Saving Time For Something
EVERYONE SEEMS TO BE IN SUCH A HURRY THESE DAYS – even me who is a retired geezer and has a minimum of deadlines and other important urgencies in my life. Saving that extra three minutes seems to be critical even when the time saving actions have a lowering of quality along with the few saved ticks and tocks.
I’m not saying that saving time is a bad thing. It is just one way to have more time available to, hopefully, enjoy doing something else.
When I get up in the morning one of the first things I do is put on a pot of tea for Dawn. After that I head out in search of coffee. Until I have my coffee my day has not officially begun. Before I pour that first cup or two down my gullet everything I do is strictly muscle memory.
After I return home to really begin my day I get something to eat. Some days it is a bagel or toast, but more and more often I dig a spoon into a bowl of oatmeal. I know, I know, most people don’t like oatmeal, but I do. Most of the people who do like oatmeal doctor it up with fruit, cinnamon, and other sweet things.
I grew up in a family that was still reacting to the Great Depression. Both of my parents sprouting from poor families and coming of age just as the world’s economy crashed and burned. There were no luxuries only the bare necessities to carry on and keep from ending up in “Hoovervilles” or “on the road.”
(This might be a good time for younger readers to do some Socio-Economic research and learn what Hard Times were really like.)
When I showed up on the scene in 1946 the world was still reeling from The Depression and World War Two that was, to a large degree caused by The Depression. Even though the United States did not suffer the physical devastation that Europe and parts of Asia did, there was the loss of half a million soldiers.
Everyone lost in World War Two.
What does this have to do with my breakfast?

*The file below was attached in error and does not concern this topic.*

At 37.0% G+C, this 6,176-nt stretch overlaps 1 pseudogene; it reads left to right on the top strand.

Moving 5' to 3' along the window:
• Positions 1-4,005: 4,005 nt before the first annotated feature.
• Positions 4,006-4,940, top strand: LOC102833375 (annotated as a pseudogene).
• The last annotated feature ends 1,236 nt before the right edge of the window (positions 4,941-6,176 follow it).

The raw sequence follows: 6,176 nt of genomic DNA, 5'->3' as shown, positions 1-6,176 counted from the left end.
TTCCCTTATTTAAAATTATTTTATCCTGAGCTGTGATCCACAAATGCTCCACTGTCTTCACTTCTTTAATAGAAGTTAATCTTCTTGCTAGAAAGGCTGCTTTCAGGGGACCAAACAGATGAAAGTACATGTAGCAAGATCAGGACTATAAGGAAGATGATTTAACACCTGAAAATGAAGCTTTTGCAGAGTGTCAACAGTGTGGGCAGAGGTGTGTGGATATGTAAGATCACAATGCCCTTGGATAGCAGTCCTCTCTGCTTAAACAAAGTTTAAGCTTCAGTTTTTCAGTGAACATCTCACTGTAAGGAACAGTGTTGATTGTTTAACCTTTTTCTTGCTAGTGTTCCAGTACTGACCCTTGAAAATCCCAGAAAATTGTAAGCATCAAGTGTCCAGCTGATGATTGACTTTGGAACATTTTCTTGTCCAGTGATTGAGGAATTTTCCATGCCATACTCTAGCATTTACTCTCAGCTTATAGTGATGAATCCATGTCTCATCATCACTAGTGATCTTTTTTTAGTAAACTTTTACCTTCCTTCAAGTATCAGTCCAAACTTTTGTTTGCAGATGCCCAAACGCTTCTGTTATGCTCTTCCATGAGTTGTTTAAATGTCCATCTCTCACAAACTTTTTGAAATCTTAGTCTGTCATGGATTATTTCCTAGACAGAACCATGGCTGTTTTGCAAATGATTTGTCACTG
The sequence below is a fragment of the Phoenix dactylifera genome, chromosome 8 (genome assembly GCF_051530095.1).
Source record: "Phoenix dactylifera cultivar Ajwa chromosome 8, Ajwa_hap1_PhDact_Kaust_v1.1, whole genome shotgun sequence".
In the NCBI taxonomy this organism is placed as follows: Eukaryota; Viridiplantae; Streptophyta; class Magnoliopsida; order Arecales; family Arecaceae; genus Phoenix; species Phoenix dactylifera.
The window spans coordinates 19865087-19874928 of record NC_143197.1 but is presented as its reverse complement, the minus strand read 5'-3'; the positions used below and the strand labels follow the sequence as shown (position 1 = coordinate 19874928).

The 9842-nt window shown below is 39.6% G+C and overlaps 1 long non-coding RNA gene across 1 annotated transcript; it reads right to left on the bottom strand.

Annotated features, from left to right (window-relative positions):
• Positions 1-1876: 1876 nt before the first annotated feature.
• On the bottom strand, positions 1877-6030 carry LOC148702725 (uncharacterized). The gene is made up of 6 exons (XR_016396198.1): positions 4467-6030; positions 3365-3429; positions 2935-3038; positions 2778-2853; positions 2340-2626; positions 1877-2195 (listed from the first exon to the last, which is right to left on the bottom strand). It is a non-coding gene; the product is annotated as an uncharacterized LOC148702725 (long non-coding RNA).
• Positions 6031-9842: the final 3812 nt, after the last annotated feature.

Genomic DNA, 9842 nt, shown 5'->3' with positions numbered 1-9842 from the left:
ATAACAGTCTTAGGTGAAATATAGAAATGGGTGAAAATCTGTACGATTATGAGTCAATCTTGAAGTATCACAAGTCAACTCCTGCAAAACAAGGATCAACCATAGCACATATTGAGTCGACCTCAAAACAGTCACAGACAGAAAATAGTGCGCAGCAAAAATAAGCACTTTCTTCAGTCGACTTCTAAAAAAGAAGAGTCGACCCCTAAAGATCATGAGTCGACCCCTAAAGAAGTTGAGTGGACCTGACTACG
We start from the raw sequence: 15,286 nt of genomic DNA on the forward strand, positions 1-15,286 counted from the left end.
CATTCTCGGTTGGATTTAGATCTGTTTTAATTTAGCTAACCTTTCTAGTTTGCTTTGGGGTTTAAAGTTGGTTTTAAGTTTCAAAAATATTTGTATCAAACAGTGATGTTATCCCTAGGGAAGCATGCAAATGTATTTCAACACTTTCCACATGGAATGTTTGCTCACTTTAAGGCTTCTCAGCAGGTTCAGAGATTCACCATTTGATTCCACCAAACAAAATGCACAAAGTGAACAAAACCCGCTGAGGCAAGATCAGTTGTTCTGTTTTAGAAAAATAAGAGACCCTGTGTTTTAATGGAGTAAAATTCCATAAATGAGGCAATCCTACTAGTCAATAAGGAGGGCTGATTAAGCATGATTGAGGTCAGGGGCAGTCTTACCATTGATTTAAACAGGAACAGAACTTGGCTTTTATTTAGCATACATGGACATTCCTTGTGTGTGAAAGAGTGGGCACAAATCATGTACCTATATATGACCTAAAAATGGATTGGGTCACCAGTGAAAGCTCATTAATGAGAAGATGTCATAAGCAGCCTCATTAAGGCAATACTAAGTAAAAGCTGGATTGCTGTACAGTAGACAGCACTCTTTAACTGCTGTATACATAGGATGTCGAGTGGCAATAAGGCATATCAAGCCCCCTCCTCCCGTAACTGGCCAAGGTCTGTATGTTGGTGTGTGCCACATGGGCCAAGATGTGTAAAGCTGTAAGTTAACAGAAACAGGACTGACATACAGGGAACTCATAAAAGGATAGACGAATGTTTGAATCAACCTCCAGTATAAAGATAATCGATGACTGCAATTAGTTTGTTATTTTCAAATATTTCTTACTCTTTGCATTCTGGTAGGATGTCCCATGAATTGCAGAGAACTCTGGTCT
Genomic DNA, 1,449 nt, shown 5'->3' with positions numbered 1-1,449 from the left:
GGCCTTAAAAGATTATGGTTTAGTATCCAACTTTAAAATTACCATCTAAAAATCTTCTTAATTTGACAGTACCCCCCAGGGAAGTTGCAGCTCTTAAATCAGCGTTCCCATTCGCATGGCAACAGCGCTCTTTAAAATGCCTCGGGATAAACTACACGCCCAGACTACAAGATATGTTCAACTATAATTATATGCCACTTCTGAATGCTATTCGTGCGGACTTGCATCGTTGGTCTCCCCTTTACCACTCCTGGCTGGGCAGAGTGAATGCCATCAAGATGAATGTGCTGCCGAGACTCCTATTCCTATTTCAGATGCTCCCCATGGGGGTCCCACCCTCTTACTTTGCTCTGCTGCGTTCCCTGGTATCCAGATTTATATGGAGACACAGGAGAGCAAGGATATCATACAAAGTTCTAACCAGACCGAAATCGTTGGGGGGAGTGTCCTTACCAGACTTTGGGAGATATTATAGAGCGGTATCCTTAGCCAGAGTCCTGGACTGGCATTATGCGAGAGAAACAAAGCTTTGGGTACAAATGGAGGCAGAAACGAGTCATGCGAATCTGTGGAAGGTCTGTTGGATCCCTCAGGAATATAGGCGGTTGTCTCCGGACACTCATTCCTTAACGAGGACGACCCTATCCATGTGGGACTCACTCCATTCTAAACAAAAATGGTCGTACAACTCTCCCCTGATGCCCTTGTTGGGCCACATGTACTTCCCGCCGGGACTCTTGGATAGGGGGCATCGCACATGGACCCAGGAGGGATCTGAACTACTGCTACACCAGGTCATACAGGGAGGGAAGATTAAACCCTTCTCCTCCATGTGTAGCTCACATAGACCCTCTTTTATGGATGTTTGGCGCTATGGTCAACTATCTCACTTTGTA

Oatmeal was an inexpensive hot food to fill the kid’s tummies. It would keep them going until lunch and keep them warm. I liked oatmeal for those very reasons. Those reasons really come into play here in chilly, blustery Ireland.
It wasn’t until I started school that I learned that there was Oatmeal and then there was “Oatmeal.” We kids would compare our homes and lives and that was when I learned that my oatmeal was different.
The other kid’s oatmeal had fruit and honey and cinnamon sprinkled on it. My oatmeal had salt.
I do remember asking my mother about this. She told me that when she was growing up, one of nine children in an immigrant family, that there was no money for such expensive and frivolous things as strawberries, honey, and cinnamon. Salt was all they had. Salt on her oatmeal carried on to salt on my oatmeal decades later on the other side of Depression and War.
And so, today in 2019, a hundred years from my mother’s childhood, I still have oatmeal for the same reasons; it keeps me warm and will hold me until lunch. My only concession to the 21st century is that now I save time by using instant oatmeal. In 90 seconds I can have a hot, steaming bowl of oatmeal to begin my day. I don’t have any plans for the two minutes I’ve saved by using the instant oatmeal, but I’ll think of something. Meanwhile, here’s to Mom and pass the salt.